As with almost every upper middle—class neighborhood in this city of 5 million there is a large poor "barrio" within walking distance of my place. According to world experts on poverty, millions of people all over Latin America have never actually made a telephone call from their own ramshackle homes. Major telephone companies operating in the country simply do not serve the barrios. Thus, the poor rely heavily on the public network that now comprises not only dimly lit phone booths on mean streets but also lush secluded parlors and Internet centers.
When the state-owned phone monopoly was privatized back in the '90s, the Venezuelan government required the purchasers to boost public telephone service. The companies over-complied and by 2001 there were 1,300 phone booths in Caracas alone, with an average of 8 phones each, located in the most populated barrios. High maintenance costs due to endemic vandalizing, forced the setting up of a network of closed and secure public parlors. These are scattered all over the city and run by franchised managers.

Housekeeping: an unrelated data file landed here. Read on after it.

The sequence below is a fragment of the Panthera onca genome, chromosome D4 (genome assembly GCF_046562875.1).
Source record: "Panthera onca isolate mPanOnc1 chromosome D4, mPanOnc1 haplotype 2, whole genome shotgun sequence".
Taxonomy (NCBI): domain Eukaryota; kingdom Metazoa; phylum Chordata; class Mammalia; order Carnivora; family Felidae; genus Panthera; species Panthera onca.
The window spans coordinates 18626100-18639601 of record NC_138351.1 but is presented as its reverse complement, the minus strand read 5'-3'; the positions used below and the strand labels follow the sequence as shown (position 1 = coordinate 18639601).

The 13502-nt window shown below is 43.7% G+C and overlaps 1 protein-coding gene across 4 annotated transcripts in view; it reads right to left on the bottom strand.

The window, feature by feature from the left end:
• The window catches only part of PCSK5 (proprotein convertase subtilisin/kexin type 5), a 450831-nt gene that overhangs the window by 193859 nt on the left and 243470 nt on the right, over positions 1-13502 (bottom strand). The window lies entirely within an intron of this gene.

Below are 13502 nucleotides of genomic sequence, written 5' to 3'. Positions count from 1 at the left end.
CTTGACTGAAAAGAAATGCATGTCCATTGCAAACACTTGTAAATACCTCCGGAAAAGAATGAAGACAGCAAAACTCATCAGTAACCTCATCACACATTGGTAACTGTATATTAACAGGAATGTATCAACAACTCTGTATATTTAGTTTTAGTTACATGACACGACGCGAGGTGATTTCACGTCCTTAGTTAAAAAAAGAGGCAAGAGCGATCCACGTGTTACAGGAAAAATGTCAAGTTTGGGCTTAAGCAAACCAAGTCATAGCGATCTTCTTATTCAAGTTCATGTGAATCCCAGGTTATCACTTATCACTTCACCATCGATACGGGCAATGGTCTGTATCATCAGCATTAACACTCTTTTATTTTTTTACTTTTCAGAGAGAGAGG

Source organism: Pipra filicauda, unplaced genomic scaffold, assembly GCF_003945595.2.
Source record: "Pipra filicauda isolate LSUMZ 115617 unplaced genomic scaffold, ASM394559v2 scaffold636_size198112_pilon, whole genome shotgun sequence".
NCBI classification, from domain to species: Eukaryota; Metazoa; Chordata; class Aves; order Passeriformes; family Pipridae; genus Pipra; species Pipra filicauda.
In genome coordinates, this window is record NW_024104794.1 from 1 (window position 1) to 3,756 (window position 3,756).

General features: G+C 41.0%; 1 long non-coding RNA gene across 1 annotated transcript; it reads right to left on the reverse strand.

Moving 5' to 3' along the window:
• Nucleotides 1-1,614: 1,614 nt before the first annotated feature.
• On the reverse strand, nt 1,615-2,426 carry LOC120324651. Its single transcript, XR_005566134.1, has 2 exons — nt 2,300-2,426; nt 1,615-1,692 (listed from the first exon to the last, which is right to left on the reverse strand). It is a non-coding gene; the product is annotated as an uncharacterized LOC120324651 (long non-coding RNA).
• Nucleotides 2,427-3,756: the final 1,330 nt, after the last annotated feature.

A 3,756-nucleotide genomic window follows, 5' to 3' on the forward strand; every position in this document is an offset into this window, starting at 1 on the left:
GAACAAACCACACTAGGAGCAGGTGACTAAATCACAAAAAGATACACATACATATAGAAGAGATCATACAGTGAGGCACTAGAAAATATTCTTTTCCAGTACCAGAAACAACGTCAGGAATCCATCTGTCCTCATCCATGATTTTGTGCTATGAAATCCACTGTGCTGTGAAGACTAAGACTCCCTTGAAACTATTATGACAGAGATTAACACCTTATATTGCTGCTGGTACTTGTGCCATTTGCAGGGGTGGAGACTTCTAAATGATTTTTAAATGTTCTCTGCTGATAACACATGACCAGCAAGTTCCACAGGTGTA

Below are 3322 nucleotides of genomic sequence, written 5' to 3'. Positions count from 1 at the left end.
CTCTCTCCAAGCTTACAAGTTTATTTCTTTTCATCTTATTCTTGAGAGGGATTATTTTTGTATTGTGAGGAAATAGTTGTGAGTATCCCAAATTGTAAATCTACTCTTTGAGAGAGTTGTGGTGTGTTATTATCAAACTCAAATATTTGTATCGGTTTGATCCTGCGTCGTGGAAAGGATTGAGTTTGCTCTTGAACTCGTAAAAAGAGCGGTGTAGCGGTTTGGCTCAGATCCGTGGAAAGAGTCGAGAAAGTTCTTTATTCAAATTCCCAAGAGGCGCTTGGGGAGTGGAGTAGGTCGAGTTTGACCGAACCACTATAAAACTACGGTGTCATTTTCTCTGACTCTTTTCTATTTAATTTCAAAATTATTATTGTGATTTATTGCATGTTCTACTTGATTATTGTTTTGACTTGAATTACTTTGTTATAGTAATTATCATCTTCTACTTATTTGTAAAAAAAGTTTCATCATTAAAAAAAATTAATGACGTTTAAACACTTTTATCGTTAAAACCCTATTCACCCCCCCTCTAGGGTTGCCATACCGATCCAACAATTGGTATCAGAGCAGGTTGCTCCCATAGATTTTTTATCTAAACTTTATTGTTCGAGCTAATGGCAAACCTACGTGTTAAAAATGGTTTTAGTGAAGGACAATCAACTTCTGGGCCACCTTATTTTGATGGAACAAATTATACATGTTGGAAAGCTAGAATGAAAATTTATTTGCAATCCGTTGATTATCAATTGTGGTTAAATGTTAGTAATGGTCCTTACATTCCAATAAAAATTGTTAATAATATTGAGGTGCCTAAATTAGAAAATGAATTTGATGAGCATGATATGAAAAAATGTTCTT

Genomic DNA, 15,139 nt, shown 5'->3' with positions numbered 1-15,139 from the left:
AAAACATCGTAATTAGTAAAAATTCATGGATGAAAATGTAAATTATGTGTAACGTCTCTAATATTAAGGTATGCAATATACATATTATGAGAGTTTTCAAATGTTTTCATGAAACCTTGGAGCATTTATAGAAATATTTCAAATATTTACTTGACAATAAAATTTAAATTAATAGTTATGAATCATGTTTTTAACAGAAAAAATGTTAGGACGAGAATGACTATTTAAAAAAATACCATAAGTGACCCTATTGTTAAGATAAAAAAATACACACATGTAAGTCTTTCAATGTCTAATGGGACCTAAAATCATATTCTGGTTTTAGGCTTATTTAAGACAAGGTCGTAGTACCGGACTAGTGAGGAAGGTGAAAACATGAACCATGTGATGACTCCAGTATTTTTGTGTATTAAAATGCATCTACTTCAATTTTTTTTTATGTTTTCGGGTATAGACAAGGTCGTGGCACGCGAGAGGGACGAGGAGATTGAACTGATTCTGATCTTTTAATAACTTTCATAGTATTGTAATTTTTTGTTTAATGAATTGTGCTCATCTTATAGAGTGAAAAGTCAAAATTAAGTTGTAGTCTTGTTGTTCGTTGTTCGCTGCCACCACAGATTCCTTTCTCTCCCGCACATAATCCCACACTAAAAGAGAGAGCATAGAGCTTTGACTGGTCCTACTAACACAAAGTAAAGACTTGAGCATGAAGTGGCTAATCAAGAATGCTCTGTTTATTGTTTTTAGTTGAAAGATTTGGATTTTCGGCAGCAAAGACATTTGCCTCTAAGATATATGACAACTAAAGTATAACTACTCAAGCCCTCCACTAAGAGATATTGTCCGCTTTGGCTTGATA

As opposed to the franchised parlors, Caracas's informal entrepreneurs manage more than 13,500 mobile lines purchased at volume discount with personal credit cards. They show a daily consumption of 2,500 minutes per parlor. (Note that there are 41.7 hours per line in a 24 hour day.) The Venezuelan public telecommunications market has been growing 5% per year during the last 3 years. In 2004 it had reached $280 million. The "informal" parlors steal energy from the lines serving the city and none of them pay any city taxes at all. Of course, they cannot get around having to pay protection fees to corrupt police officers and/or drug gangs. That allows the phone entrepreneurs to operate all through the night in any given barrio, no matter how dangerous, while the legal parlors usually close at 10 pm. But for the cost of mobile phone lines and handsets, side tables, iceboxes and "protection", their investment/profit ratio is still one of the best you could find in the country.